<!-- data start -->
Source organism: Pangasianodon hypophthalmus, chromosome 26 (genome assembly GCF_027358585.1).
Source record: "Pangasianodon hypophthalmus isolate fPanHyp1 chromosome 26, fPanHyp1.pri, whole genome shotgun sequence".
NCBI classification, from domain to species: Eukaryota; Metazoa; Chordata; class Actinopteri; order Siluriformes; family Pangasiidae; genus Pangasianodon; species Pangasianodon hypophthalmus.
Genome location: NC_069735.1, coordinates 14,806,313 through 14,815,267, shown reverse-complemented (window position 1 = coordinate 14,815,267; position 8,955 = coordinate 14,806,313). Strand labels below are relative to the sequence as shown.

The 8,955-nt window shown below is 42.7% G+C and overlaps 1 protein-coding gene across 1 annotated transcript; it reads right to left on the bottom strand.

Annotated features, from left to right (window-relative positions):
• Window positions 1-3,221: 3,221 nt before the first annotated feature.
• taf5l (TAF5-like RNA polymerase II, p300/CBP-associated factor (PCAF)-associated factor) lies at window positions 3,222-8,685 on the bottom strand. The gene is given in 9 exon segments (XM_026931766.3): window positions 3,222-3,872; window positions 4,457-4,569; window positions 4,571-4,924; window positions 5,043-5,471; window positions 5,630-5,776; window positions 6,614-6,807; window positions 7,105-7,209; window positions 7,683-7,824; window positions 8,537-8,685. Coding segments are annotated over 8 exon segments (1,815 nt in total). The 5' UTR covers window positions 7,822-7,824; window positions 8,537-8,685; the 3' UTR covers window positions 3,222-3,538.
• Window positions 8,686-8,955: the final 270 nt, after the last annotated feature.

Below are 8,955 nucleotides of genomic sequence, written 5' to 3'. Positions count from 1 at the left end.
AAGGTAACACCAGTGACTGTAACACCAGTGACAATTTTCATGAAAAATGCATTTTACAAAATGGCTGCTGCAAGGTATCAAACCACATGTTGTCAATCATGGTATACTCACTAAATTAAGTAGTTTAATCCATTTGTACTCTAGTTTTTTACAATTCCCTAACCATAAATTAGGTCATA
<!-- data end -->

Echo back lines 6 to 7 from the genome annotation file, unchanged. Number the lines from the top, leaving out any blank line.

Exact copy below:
Annotated features, from left to right (window-relative positions):
• Window positions 1-3,221: 3,221 nt before the first annotated feature.